Vitamin D3 reduces risk of cardiovascular and liver diseases by lowering homocysteine levels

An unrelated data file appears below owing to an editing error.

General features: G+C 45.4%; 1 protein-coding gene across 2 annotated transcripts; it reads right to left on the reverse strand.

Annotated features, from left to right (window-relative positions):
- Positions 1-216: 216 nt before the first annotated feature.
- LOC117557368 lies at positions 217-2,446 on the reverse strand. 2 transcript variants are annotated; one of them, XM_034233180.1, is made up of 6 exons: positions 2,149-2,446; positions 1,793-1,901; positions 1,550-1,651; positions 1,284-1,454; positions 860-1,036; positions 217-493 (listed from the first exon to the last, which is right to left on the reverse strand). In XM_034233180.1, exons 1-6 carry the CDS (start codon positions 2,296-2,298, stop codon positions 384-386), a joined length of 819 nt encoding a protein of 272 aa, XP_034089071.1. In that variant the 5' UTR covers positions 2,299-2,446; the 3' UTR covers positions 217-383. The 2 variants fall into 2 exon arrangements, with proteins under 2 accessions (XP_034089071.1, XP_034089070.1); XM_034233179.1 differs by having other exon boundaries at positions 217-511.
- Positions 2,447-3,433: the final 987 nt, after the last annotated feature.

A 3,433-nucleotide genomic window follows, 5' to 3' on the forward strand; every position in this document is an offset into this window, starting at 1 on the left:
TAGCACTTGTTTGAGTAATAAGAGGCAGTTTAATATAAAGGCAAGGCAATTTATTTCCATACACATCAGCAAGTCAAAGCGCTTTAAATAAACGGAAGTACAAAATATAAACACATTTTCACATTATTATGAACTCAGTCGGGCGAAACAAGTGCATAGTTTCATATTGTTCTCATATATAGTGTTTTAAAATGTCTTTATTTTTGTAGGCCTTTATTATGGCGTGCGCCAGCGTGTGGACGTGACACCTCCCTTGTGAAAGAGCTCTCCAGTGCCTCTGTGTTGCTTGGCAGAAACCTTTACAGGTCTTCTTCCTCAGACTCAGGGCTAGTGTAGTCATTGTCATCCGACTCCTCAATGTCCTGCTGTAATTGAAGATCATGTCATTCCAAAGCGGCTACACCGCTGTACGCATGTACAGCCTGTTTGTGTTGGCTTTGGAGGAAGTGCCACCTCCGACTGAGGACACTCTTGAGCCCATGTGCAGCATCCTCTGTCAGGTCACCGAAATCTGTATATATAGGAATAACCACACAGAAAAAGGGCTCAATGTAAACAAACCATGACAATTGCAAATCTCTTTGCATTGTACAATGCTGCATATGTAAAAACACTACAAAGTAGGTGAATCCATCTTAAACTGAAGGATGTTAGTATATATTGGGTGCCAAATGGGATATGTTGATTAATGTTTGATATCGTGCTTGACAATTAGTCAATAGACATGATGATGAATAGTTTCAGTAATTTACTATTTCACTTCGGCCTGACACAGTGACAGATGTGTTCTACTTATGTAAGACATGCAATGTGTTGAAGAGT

The objective of this study was to evaluate the effect of vitamin D3 on total homocysteine (tHcy) and C-reactive protein (CRP) levels and liver and kidney function tests in overweight women with vitamin D deficiency. Therefore, a randomised, double-blind placebo, controlled clinical trial was conducted on 100 eligible women. Subjects were randomly divided into two groups: the placebo (n 50) and the vitamin D (n 50) which received 1250 µg vitamin D3 per week for 2 months. The participants’ 25-hydroxyvitamin D (25(OH)D), tHcy, CRP, alanine aminotransferase (ALT), aspartate aminotransferase (AST), urea, creatinine and estimated glomerular filtration rate (eGFR) were measured and compared before and after treatment. Results showed that the tHcy, CRP, AST, ALT and eGFR levels after the 2nd month of vitamin D3 intervention were significantly (P < 0·001) decreased and the 25(OH)D, urea and creatinine levels were significantly (P < 0·001) increased in the treatment group. In the placebo group, no significant changes were identified throughout the follow-up period. In conclusion, vitamin D3 intervention with a treatment dose of 1250 µg/week for at least 2 months may help in lowering Hcy and CRP levels and may improve liver function tests, which in turn might help in minimising the risk of CVD and liver diseases among overweight women but negatively affect kidney function.